The Ironbridge Gorge was the innovative center for iron making during the First Industrial Revolution in England.
In 1709 iron production became serious here after Abraham Darby I started using the plentiful coke instead of more costly charcoal to fuel his furnace to produce iron. Subsequently, iron, tiles and porcelain were made here on an industrial scale.
The gorge takes its name from its famous Iron Bridge, the first iron bridge of its kind in the world. The bridge was built in 1779 to link the industrial town of Broseley with the smaller mining town of Madeley and the growing industrial centre of Coalbrookdale. The deep gorge was formed by the river Severn in Shropshire. The area was rich in raw materials, and the river made transport easy.
Remains of the industrial era are spread out over 3,6 kilometers in the Severn Valley. They include mines, factories, warehouses, canals, railroads, housing and public buildings. They are concentrated in five spots:
- Coalbrookdale (home of the coke iron production technique & Darby residences)
- Ironbridge (the bridge and two blast furnaces)
- Hay Brook Valley (Hay Inclined Plane and Victorian Town Open Air Museum)
- Jackfield (tile factories and port)
- Coalport (porcelaine and tile facturing)
Visit August 2011
I visited the Ironbridge Gorge on a day trip from Llangollen, just over the border in Wales. My rental Ford Focus got me there via narrow, winding roads just before 10 a.m.. I was early enough to get a parking spot in the center of Ironbridge town. I had printed out a hiking map beforehand (the South Telford Heritage Trail), and set out on foot to at least walk part of it.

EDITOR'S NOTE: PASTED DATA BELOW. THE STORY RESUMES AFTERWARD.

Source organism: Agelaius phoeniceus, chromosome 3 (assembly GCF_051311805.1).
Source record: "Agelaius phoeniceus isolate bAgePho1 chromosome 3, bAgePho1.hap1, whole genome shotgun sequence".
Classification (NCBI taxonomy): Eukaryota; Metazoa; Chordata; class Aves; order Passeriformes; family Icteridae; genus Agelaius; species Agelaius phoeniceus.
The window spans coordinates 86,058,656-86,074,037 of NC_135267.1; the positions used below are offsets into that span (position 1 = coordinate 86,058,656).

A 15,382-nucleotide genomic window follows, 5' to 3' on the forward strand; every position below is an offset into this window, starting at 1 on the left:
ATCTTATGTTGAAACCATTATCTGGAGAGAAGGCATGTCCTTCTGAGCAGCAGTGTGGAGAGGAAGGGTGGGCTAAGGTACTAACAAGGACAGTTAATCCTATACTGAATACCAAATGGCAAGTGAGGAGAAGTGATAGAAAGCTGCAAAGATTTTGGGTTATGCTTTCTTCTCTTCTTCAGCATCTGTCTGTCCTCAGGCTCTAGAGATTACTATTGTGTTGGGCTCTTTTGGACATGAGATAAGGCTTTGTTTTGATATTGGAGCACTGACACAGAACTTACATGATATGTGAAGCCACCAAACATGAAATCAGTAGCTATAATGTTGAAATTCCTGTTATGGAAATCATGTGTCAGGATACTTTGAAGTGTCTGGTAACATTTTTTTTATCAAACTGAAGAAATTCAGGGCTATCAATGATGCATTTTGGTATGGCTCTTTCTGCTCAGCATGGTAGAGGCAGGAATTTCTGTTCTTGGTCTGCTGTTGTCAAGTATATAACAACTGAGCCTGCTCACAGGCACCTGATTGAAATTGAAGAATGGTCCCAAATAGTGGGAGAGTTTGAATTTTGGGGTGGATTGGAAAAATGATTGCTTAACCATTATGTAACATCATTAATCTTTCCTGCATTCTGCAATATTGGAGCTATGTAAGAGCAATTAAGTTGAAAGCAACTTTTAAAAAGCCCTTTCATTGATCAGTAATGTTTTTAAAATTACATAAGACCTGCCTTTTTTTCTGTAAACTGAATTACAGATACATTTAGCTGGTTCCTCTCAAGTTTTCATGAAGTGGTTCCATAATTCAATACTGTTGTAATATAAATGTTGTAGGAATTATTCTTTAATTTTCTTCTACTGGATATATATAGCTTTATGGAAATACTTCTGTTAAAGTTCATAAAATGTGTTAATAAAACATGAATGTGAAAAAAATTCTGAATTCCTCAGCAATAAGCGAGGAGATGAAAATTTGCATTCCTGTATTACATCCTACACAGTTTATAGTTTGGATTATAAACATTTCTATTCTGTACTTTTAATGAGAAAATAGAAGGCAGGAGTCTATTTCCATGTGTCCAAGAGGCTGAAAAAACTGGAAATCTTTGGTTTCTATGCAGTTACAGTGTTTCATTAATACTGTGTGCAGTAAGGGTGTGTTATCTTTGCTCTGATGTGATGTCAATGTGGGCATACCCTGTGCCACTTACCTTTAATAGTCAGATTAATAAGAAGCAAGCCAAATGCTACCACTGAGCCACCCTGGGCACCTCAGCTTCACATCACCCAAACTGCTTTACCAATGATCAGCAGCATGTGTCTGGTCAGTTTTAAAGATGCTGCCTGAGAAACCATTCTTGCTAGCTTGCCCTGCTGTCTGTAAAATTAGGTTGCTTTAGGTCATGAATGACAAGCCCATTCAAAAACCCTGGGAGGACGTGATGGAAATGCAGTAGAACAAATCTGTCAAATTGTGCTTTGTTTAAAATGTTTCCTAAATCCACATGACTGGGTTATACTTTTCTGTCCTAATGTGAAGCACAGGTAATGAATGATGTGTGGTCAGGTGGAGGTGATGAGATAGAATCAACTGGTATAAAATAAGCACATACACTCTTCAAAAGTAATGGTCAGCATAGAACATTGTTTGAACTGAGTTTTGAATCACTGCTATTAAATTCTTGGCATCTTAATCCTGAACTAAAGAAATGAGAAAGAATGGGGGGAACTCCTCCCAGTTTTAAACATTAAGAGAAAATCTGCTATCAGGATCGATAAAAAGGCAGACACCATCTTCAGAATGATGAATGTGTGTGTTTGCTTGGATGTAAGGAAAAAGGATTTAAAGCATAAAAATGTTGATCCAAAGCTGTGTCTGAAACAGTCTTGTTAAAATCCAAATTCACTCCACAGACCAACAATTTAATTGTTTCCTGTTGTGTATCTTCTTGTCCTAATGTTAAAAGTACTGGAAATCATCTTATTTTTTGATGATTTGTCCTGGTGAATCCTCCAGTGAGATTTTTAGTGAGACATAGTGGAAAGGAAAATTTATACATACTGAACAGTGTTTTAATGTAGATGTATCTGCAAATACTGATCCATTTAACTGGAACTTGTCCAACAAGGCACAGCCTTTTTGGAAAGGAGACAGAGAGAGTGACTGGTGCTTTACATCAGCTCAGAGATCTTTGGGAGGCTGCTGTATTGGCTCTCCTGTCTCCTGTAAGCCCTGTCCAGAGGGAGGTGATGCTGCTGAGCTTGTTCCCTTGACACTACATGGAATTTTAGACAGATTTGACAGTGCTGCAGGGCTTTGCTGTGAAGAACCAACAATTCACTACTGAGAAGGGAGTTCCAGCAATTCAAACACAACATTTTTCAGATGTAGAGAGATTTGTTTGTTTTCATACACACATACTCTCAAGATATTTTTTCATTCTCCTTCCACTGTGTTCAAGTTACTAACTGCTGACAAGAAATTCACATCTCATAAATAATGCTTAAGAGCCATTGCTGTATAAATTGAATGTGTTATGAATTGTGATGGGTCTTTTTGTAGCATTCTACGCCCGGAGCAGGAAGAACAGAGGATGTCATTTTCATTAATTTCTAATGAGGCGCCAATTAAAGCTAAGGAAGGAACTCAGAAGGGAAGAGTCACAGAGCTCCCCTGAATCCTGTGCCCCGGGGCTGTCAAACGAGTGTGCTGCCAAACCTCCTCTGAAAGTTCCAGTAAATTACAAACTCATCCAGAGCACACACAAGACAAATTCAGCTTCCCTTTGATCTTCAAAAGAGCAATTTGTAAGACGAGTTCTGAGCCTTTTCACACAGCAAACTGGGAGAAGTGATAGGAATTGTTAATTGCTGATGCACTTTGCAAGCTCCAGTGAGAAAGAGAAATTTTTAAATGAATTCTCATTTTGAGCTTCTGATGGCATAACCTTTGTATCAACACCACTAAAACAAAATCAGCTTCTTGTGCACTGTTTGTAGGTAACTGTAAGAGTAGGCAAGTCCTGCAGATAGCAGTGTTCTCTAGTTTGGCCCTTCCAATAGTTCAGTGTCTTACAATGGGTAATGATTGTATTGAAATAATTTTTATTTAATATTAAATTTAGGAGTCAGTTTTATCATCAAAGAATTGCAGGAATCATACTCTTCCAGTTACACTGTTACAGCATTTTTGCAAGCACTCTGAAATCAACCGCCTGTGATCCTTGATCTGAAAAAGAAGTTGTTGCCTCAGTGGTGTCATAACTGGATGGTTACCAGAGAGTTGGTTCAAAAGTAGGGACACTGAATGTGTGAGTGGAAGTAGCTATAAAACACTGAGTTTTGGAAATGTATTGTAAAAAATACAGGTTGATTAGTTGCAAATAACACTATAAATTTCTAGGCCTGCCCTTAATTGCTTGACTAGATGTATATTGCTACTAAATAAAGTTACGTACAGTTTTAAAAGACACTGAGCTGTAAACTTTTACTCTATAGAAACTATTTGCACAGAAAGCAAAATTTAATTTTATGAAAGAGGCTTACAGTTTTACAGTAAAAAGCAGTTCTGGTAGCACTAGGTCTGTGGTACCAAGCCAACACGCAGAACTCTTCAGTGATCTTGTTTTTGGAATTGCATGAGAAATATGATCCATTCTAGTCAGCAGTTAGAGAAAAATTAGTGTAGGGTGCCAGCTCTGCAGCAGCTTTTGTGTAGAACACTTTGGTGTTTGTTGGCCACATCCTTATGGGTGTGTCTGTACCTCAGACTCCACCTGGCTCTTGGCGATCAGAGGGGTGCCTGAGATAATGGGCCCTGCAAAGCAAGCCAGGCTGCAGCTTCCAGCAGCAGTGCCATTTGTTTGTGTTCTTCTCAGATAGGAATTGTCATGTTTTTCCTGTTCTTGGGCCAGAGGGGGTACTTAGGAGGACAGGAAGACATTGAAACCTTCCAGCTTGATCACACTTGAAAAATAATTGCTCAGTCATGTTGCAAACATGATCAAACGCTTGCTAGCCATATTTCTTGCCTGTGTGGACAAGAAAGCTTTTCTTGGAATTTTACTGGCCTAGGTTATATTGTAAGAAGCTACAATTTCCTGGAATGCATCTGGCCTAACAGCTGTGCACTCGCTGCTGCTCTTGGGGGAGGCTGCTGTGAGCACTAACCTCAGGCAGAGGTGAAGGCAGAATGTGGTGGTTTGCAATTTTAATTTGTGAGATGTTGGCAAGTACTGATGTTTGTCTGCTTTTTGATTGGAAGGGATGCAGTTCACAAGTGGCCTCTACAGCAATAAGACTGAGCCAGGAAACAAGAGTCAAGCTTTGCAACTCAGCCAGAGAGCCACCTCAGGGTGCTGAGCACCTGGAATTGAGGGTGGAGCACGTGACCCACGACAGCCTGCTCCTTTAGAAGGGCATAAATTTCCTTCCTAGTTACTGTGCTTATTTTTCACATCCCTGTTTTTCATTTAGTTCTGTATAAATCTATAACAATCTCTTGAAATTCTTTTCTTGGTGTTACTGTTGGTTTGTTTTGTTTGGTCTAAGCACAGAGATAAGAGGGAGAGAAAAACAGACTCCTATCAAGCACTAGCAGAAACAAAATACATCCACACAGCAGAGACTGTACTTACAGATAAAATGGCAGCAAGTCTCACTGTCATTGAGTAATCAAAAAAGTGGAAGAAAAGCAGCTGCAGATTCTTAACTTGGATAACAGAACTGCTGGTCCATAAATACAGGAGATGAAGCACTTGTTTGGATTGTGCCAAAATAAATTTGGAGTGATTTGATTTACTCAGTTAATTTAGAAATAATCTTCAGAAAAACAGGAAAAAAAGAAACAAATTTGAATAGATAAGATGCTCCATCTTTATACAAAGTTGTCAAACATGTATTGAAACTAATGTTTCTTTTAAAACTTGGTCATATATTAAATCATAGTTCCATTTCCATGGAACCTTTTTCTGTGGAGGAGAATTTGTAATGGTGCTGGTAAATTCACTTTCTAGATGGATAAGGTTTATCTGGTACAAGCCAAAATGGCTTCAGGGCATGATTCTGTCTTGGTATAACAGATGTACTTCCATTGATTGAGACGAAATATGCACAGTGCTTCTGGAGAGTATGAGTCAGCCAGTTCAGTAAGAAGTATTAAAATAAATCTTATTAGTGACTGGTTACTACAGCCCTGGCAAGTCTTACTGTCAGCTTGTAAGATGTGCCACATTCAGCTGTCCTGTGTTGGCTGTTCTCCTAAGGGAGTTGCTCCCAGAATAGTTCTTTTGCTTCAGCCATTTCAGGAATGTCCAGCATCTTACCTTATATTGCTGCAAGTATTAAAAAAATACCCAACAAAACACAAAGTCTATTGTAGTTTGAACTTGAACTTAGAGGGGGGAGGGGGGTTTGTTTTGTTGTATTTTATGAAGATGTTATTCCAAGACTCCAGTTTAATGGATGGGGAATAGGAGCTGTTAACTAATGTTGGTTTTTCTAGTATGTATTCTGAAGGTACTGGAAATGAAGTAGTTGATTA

The main focus at first is the Iron Bridge itself. It’s an imposing structure for its age, and pretty photogenic too. I crossed it, and walked on the other side of the river Severn to Jackfield and Coalport. The walking trail here lies between the river and the main road, but the shrubs are too thick to see anything worthwhile. It is actually just the sort of path you see at BBC Crimewatch when someone is suddenly attacked by a stranger. Fortunately nothing happened to me, I only encountered some fellow hikers.
The path ends near the former tile factories of Jackfield, and then I crossed the river again via the footbridge. This is where the Tar Tunnel lies, and also the Hay Inclined Plane (a lift or funicular for ships). Only the tracks remain. I walked back along the main road to Ironbridge.
After my walk, I tried two of the Ironbridge Gorge museums. You can visit all 10 of them for a rather steep 22.5 pounds (they’re not exactly the Uffizi or the Hermitage so I think that is a lot of money). The Ironbridge Museum’s main feature is a 10 minute video that shows the basic history of the area. The Iron Museum in Coalbrookdale is a larger complex, with an indoor exhibition and outdoor structures like the Old Furnace. Both museums failed to inspire me, they are pretty much a collection of display boards and parafernalia. The Ironbridge museums have won the European Museum of the Year award in 1977, but are not up to what a museum can be in 2011. Earlier this summer I visited the Gallo-Roman Museum in Tongres (Belgium) and the Laténium in Neuchatel (Switzerland), where much better presentations are made out of much less history.
As will be clear by now, I was quite disappointed with Ironbridge though I like industrial heritage in general. It's more the age of things that is remarkable here, than the physical remains. The little towns hold some very pretty cottages, and the river Severn now flows peacefully through this green landscape where nature has taken over again from heavy industry.